Youth Opportunities is a not-for-profit organisation that provides a 10-week personal leadership program for at-risk teens in South Australia. This program has a huge impact on participants’ lives. We were asked to help them come up with a way of telling a story about the year they have had and what’s really been faced, worked through and overcome. This was to be the centrepiece of an annual summary of the organisation’s successes.

After in-depth exploration of different ways to present this information, our design finally clicked in a way that really conveyed the Youth Opportunities philosophy: people are more than numbers. Diverse data, both qualitative and quantitative, were presented alongside each other in a cohesive scene that featured teenage characters quite literally interacting with the data (like the graph stepping stones above) on their personal journey.

What we loved about working with Youth Opportunities was their focus on resolutions over problems, and the positive future that is achievable for many students who have had negative life experiences or environments. If our infographics helped get this across to the many generous donors and stakeholders, then there is every chance this program will continue to go from strength to strength, benefitting many students to come.

Depicting climate futures and landscapes: adapt, migrate or die!


Some truths are inconvenient and won’t be realised until far into the future. As we are seeing with climate change, the easy option is to ignore the problem until it becomes overwhelming. Professor Andrew Lowe from the Environment Institute prefers to talk about  proactive alternatives. Andy’s work examines the changes in population density of biodiversity in response to human activity, predicting patterns of habitat change in the future, how we can plan ahead to connect patches of remnant vegetation and provide native wildlife with safe corridors to new habitat locations.

No matter how pretty a picture is, there is little point in identifying a problem without at least hinting at  a solution. After listening to the statistics and science behind climate change models and filling several whiteboards with notes and ideas, we approached this work with the idea that infographics can work as a map, outlining the journey so far and recommending one pathway over another.

Sitting in the centre of Biodiversity Brief, an offshoot of Biodiversity Revolution, Andy’s great blog, this infographic shows the two future pathways; the path where we did nothing to address climate change or habitat loss and the path where we really take on the climate change mitigation and adaptation challenge.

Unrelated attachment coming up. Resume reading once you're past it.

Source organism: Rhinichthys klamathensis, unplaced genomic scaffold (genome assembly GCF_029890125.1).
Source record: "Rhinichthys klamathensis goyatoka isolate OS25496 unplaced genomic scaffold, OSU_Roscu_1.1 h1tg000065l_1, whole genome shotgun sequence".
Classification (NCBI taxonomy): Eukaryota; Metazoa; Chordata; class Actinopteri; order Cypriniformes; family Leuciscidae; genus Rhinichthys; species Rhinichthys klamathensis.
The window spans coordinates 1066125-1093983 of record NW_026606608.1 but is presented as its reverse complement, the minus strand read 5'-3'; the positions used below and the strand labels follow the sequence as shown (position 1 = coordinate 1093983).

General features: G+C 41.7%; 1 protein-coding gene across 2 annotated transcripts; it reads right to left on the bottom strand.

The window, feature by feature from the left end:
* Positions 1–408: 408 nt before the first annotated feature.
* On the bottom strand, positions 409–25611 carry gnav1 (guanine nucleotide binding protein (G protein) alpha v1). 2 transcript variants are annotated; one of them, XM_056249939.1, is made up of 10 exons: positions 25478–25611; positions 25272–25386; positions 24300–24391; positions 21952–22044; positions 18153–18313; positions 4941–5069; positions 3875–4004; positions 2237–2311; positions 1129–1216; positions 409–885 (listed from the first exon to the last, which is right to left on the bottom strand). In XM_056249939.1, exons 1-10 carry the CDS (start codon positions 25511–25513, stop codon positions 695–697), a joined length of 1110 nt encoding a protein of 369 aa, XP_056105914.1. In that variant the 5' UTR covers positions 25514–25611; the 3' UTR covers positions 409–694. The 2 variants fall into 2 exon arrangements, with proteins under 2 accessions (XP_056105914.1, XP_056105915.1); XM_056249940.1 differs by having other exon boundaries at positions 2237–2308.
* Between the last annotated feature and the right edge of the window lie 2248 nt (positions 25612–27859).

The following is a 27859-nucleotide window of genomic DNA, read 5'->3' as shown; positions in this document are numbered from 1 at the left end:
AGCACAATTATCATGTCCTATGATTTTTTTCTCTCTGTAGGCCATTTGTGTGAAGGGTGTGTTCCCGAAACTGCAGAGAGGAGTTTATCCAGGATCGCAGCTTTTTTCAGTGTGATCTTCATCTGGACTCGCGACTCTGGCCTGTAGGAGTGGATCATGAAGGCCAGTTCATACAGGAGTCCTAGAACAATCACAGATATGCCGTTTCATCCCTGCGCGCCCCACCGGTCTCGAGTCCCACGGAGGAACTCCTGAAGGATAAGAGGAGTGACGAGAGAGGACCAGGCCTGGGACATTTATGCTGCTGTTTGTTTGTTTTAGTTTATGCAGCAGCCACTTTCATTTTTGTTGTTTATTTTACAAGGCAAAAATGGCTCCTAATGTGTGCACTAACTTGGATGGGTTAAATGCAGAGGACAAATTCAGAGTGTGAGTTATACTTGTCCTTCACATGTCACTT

Food production, wasteful behaviours and bananas


As part of the United Nations Environment Programme’s World Environment Day focus for 2013, we helped UNSW Sustainability develop a ‘Food, Waste and Our Future’ campaign to raise awareness about food waste. As part of this work we sourced all of the statistical information ourselves, and after deciding we wanted a banana to be the star of the show, set out a style to align with the UNSW Sustainability brand, with a view to future extension across other media. The design of this infographic was highly modularised to allow it to be used on posters and web formats as a whole, plus broken into pieces for focal statements and screen displays.

Of course, infographics don’t need to be restricted to two dimensions, so everyone was invited to take a real (organic) banana home from the World Environment Day event. Each one was marked with dotted lines relating to the wasteful proportions shown in the infographic, reminding people of their own opportunities for less wasteful food choices.

‘In life, the best journeys rarely have an end’

Even though he may have believed in reincarnation, that’s not something Lao-Tze said. It’s just what we think here at Ecocreative. Effective, engaging infographics about big issues like climate change, food waste or social isolation can be the first step on our great journey to becoming part of a more sustainable society.

Have you felt motivated by a great infographic recently? We’d love to know!